Kio Stark was in her late 20s before she realized that not everybody shares her obsession with talking to strangers. “That was when I really started to wonder about it,” said Stark, who teaches graduate classes in the Interactive Telecommunications Program at New York University. Not only did she begin to observe and document her conversations, she asked herself questions like: “Why do I do this and why don’t others?” and “Why do I feel like I’m doing something positive?”
Stark also began to apply the lessons of sociology, social psychology, and urban design to the questions, which led her to the conclusions that she shares in her book When Strangers Meet: How People You Don’t Know Can Transform You. For example, conversations with strangers create a kind of ﬂeeting intimacy — “a shimmer of connection” — that can contribute to fulﬁlling our basic human need for sociability. And by talking to strangers, we release them from broad categories and see them as individuals. “And that’s an incredibly powerful thing,” Stark writes. “When you experience someone as an individual, it opens up your idea of who counts as human.”
Is there anything in your research that would suggest that it’s true that we are interacting less with the people around us?
I like that you phrased that question ‘Is it true?’ Because there’s so much conversation about the idea that we’re interacting less with strangers. I think that maybe to some small degree, we are. The place where I really see us deprived of potential interactions is when we’re waiting. When we’re waiting, we look at our phones now. We used to have nothing to do and look around and go over our list of things to do in our head. That kind of waiting often led to conversation.
People say, “Everyone has their headphones, everyone is buried in their phone.” I see people buried in their phone in situations where they would have been reading before. They may well be reading [now]. Reading a newspaper on the sub-way. Sitting on a park bench reading a book. The only thing that’s different is there’s nothing for anyone to comment on, because they can’t see what you’re reading. Nobody can say, “Oh, what does the paper say about that thing that happened last night?” Or, “What book are you reading?”
Have you thought about your research in terms of the strangers that you interact with at conferences?
What’s funny is, for somebody who loves talking to strangers as much as I do, I feel awkward at conferences. Because there’s this thing of, you’re going to see people more than once. So if you have an awkward interaction, you can walk away from it, but then you run into that person again and it will remind you that you felt funny. I don’t mean some terrible interaction, I mean getting snubbed or something like that.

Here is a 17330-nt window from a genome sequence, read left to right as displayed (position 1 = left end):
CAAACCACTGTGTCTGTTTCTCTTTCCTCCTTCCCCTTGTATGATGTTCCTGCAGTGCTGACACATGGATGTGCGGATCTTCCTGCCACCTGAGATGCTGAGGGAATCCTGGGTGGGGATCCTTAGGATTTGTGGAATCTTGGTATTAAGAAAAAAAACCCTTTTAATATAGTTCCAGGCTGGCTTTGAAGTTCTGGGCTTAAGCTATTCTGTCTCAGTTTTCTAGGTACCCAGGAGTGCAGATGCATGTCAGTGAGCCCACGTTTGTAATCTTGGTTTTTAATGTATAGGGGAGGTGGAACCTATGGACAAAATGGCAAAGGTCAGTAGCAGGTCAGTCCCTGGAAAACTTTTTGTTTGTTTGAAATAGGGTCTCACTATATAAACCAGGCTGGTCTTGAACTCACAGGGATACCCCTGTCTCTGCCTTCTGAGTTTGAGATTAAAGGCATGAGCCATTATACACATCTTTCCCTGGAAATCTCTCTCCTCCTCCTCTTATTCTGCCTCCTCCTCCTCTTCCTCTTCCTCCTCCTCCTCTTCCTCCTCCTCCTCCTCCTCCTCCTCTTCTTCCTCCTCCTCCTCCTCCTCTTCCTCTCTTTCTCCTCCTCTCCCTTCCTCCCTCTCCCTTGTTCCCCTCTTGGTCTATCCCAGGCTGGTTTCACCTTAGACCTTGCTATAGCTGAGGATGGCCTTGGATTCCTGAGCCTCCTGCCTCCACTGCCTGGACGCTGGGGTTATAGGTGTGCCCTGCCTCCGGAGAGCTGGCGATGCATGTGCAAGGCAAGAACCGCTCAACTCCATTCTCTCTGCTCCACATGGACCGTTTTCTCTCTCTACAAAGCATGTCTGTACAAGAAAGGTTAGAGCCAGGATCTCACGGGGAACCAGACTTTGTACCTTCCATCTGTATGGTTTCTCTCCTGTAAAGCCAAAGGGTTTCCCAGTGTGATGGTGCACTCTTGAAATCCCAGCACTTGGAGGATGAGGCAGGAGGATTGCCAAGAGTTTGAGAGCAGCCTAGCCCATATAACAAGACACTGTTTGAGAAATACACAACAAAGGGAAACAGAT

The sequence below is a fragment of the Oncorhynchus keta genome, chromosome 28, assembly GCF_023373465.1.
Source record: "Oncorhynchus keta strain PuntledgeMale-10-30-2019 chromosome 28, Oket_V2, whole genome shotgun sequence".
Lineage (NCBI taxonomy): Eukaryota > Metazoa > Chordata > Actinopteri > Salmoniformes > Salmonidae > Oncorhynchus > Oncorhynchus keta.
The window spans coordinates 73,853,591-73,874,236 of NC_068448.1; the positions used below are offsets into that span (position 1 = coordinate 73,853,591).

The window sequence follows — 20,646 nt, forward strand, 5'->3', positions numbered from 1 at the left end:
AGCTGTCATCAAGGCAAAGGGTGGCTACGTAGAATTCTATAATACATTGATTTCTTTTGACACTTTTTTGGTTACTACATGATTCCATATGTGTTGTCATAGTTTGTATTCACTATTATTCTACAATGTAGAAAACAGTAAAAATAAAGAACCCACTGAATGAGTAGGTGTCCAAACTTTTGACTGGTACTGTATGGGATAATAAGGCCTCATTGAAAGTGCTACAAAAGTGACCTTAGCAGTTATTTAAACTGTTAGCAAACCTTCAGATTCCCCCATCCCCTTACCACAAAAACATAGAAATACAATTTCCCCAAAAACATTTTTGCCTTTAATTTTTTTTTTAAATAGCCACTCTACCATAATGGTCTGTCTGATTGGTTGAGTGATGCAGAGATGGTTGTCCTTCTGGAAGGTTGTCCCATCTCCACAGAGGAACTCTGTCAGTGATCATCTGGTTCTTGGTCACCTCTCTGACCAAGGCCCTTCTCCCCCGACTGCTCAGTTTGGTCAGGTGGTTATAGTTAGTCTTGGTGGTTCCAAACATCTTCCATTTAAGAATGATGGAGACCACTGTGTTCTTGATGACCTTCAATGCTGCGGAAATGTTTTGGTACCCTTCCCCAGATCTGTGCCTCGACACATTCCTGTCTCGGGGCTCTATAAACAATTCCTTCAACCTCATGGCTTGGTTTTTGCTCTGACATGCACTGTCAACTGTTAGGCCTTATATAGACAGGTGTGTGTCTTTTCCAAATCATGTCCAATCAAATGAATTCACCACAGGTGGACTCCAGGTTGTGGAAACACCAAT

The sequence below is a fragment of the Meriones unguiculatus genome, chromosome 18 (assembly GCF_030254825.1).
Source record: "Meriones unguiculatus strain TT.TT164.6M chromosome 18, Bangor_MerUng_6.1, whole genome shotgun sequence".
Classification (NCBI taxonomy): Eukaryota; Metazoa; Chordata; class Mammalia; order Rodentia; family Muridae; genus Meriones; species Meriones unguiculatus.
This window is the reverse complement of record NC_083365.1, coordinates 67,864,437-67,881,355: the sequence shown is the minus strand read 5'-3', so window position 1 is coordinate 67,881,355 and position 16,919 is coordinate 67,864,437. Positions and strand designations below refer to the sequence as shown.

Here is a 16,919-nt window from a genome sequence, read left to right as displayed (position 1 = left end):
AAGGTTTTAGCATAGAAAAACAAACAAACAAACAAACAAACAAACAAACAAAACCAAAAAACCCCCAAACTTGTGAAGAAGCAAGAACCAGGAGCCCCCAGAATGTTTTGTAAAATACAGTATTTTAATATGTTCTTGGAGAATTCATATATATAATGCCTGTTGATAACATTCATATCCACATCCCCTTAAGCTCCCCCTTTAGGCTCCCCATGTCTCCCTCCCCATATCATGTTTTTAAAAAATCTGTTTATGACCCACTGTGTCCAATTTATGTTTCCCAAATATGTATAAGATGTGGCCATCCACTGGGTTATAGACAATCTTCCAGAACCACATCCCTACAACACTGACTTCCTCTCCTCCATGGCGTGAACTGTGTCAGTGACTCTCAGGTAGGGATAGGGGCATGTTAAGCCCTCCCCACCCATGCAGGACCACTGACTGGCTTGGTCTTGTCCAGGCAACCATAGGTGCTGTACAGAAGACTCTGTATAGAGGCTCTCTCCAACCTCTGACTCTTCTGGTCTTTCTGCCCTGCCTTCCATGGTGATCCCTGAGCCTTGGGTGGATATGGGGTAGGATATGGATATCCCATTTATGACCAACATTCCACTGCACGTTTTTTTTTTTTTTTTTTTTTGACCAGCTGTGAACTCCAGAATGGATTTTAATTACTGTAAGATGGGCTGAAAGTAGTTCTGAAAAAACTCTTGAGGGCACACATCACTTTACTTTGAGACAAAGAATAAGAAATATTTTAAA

I get nervous at conferences. I try really hard to introduce myself to people when I’m in a one-on-one situation or there’s not that many people. Like if you get to a breakout session early and there’s a couple other people there. I hold out my hand to shake and introduce myself. It doesn’t have to go any further than that. Suddenly you’ve made the room a place where people are people. I think that that’s something you can do both to make yourself comfortable and to make connections. Some of which are momentary connections, and some of which may go somewhere. A lot of people at conferences who I introduced myself to in an elevator or the beginning of the session when no one else was there — we ended up running into each other again and really talking.
One of the core ideas in your book is that talking to strangers matters.
I really think it does make a difference in the world. We tend to think of people in categories in the sort of shortcut way where we’re increasingly suspicious of each other. In America, there’s a lot of hostility towards each other — particularly people who are different in certain ways.
I think that coming upon people as individuals and really seeing them that way and, if you have the time, having an encounter with them in a way that wants to understand them as a speciﬁc person can be quite … the word transforming gets thrown a lot, but I really believe in it in this case. I think that it matters in the workplace. It matters anywhere that you come into contact with a lot of strangers. The book is not about networking, but everything in it can be applied to that for sure.